It is tough to deal with being a member of a church which had polygamous founders. It’s not easy to look back through your religious history to the key figures, some of the ones on which the entire system rests, and note their ugly warts. Why did they choose to take more than one wife? Why did they even embrace polyandry, the taking of other men’s wives? Were these men sex addicts, deviants, or worse? How can a modern member deal with such a blatantly misogynistic practice? Not to mention the lying about wives. Is there any place in today’s society for a church based on such a barbaric law? It’s a tough question.
Yes, I just don’t know how the members of the Jewish faith — and its little offshoot, Christianity — can go to sleep at night, knowing what they do about Abraham’s polygamy.
The facts are ugly. First, there is Abraham’s polygamy — no doubt about that one, is there? Then, there is his (probably related) cruel treatment of at least one wife. And there are related questions that immediately spring to mind. How old was Hagar when he married her, anyway? Was Abraham’s polygamy related to his openly granting permission for his own wife to flirt with another man? The ugly specter of polyandry raises its head. And lying about his own marital status, as well! (Perhaps to better flirt with the cute Egyptian servant girls?) This is just so much to have to deal with.
I guess there are many ways that we can try to deal with Abraham’s polygamy.
Perhaps we can blame it on the culture of the time. Things were different then, we can say. (But if things were so different then, is it really right to believe on this fellow as a prophet? Good question).
Second, we can question the validity of the history. Did anyone actually _see_ Abraham marry more than one woman? Where’s the marriage certificate, anyway? I’m not believing a thing until you show me a piece of paper, buddy.
Similarly, maybe we can say “This is all probably just a misunderstanding. It’s been sensationalized by anti-Abrahamites. You know, I’ll bet if you actually asked Abraham how it went down, he would have a lot of corrections to make to the historical record.”
Third, perhaps we can say “Well, Abraham was surely inspired, even if his practice of polygamy wasn’t.” (Of course, that approach does raise its own questions — just how much can we really believe in a prophet who adopts such an uninspired practice?)
Fourth, we can quibble about details. What does “marry” mean, anyway? Did Abraham actually have sex with anyone except Sarah? Can you prove it? Maybe these were all _symbolic_ marriages.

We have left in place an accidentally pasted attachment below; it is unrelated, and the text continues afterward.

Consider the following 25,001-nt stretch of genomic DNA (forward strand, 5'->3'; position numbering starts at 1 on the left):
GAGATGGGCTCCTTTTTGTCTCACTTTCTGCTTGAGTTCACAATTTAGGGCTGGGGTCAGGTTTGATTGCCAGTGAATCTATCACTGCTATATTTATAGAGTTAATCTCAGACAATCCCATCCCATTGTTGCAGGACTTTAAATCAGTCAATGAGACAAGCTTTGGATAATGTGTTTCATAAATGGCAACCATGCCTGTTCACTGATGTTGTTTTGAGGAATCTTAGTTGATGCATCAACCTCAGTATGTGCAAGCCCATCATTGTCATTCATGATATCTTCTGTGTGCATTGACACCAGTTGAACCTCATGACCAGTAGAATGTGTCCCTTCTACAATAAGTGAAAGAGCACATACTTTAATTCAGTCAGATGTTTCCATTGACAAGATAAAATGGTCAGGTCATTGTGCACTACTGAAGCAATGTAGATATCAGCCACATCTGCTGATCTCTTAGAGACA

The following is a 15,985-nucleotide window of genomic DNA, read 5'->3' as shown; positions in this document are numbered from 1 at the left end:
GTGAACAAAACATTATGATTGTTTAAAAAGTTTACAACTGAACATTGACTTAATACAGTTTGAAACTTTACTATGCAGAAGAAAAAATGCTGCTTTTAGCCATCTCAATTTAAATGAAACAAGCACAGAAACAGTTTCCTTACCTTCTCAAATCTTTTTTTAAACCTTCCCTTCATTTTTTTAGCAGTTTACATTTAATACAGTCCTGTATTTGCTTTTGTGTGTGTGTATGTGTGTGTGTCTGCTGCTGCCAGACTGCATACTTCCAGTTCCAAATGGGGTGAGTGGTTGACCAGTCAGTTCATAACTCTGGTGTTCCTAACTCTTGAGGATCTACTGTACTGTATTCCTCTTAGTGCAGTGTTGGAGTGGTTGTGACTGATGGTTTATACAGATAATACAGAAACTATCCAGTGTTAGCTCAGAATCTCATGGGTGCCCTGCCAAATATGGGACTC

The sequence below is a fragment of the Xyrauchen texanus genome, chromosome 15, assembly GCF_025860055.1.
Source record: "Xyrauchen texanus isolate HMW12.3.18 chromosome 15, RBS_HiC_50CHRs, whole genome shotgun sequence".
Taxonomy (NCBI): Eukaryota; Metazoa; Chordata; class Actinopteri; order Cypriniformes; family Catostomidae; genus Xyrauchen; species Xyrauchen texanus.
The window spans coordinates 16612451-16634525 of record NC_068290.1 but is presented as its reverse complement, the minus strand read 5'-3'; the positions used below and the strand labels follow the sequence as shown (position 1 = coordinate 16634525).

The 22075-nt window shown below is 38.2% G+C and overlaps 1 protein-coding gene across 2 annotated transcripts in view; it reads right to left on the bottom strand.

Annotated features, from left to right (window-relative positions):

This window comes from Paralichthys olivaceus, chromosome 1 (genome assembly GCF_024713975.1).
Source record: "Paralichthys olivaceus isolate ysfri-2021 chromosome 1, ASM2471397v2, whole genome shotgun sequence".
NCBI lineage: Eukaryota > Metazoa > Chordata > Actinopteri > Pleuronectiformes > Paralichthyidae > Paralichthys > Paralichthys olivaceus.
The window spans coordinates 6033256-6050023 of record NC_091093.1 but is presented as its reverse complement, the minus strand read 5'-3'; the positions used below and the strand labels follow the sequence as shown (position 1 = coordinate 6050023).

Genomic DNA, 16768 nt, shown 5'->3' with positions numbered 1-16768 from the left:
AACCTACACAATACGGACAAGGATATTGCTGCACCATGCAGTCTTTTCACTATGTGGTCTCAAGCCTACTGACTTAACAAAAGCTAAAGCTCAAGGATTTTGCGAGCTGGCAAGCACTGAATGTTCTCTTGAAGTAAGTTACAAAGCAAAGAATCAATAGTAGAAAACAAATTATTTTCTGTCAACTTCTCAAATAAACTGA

Fifth, we can “put it on the shelf.” “I don’t know why Abraham was polygamous, but I’m at peace with it.”
Last, and most fun, we can give in to the criticism. Why deny the reality of the historical record? It’s clear as day — Abraham was a sex addict who used his wealth and position of religious influence to sleep with as many cute 14-year-old Egyptian and Chaldean girls as he could, all the while so disrespecting his own wife that he didn’t bat an eyelash when Pharaoh was making a pass at her.
And since Abraham was clearly a sex addict and deviant, there is only one logical conclusion. Abraham _cannot_ have been a valid prophet, and the religion he founded _cannot_ be true. His “scriptures”? Fabrications, likely. Take a look at those self-aggrandizing “sands of the sea” statements in them, anyway. The guy’s a fraud, and the solution is to drop his little “church” like a bad habit. (And of course take note as well that Abraham’s religion also cannot be a religion of which any woman should ever want to be a member, since it was founded on an anti-feminist polygamous base).
I mean, come on. Yes, it’s a little drastic, but so is polygamy, buddy. And be honest — is there any other way to deal with this?
So here’s your assignment for today. Talk to someone from either a Jewish or Christian background. Tell them about the shocking, hidden details of their founder’s polygamy. Demand an explanation. Don’t take no for an answer. Ask how they can _possibly_ believe their church to be inspired when its early prophet was clearly nothing more than a sex addict. And with any luck (and persistence), you just may be able to convince someone. The facts are clear: Abraham’s failings are so great that the only option is to renounce any reliance on such an obvious con man, his “scriptures,” the church he founded, or any of its offshoots (including the “Christianity” variant).